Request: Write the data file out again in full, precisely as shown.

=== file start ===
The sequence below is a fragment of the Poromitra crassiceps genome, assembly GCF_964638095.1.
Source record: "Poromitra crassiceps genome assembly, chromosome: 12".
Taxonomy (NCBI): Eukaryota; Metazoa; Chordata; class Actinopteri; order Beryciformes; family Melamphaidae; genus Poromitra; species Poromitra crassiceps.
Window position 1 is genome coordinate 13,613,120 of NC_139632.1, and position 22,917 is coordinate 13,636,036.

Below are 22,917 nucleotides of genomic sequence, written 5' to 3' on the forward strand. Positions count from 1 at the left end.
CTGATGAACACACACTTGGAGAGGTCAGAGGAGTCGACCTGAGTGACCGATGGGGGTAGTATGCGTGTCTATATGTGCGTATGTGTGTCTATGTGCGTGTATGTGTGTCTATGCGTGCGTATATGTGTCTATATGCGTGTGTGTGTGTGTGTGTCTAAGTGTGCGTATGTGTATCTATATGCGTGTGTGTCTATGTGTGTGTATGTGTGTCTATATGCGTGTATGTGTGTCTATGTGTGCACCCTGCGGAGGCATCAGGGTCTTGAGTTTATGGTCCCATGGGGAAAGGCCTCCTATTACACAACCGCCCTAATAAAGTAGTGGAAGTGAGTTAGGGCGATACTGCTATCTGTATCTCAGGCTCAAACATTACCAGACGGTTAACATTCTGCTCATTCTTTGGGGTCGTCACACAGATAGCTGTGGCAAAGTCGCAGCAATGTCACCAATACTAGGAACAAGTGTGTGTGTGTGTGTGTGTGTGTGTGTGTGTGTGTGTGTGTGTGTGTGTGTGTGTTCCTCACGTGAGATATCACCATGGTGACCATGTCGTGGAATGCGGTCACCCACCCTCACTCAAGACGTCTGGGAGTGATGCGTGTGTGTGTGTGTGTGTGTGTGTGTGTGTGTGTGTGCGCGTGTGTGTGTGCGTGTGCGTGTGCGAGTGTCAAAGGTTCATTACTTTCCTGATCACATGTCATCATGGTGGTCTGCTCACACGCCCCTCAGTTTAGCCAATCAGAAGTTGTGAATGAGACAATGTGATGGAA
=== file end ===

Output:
The sequence below is a fragment of the Poromitra crassiceps genome, assembly GCF_964638095.1.
Source record: "Poromitra crassiceps genome assembly, chromosome: 12".
Taxonomy (NCBI): Eukaryota; Metazoa; Chordata; class Actinopteri; order Beryciformes; family Melamphaidae; genus Poromitra; species Poromitra crassiceps.
Window position 1 is genome coordinate 13,613,120 of NC_139632.1, and position 22,917 is coordinate 13,636,036.

Below are 22,917 nucleotides of genomic sequence, written 5' to 3' on the forward strand. Positions count from 1 at the left end.
CTGATGAACACACACTTGGAGAGGTCAGAGGAGTCGACCTGAGTGACCGATGGGGGTAGTATGCGTGTCTATATGTGCGTATGTGTGTCTATGTGCGTGTATGTGTGTCTATGCGTGCGTATATGTGTCTATATGCGTGTGTGTGTGTGTGTGTCTAAGTGTGCGTATGTGTATCTATATGCGTGTGTGTCTATGTGTGTGTATGTGTGTCTATATGCGTGTATGTGTGTCTATGTGTGCACCCTGCGGAGGCATCAGGGTCTTGAGTTTATGGTCCCATGGGGAAAGGCCTCCTATTACACAACCGCCCTAATAAAGTAGTGGAAGTGAGTTAGGGCGATACTGCTATCTGTATCTCAGGCTCAAACATTACCAGACGGTTAACATTCTGCTCATTCTTTGGGGTCGTCACACAGATAGCTGTGGCAAAGTCGCAGCAATGTCACCAATACTAGGAACAAGTGTGTGTGTGTGTGTGTGTGTGTGTGTGTGTGTGTGTGTGTGTGTGTGTGTGTGTTCCTCACGTGAGATATCACCATGGTGACCATGTCGTGGAATGCGGTCACCCACCCTCACTCAAGACGTCTGGGAGTGATGCGTGTGTGTGTGTGTGTGTGTGTGTGTGTGTGTGTGTGCGCGTGTGTGTGTGCGTGTGCGTGTGCGAGTGTCAAAGGTTCATTACTTTCCTGATCACATGTCATCATGGTGGTCTGCTCACACGCCCCTCAGTTTAGCCAATCAGAAGTTGTGAATGAGACAATGTGATGGAA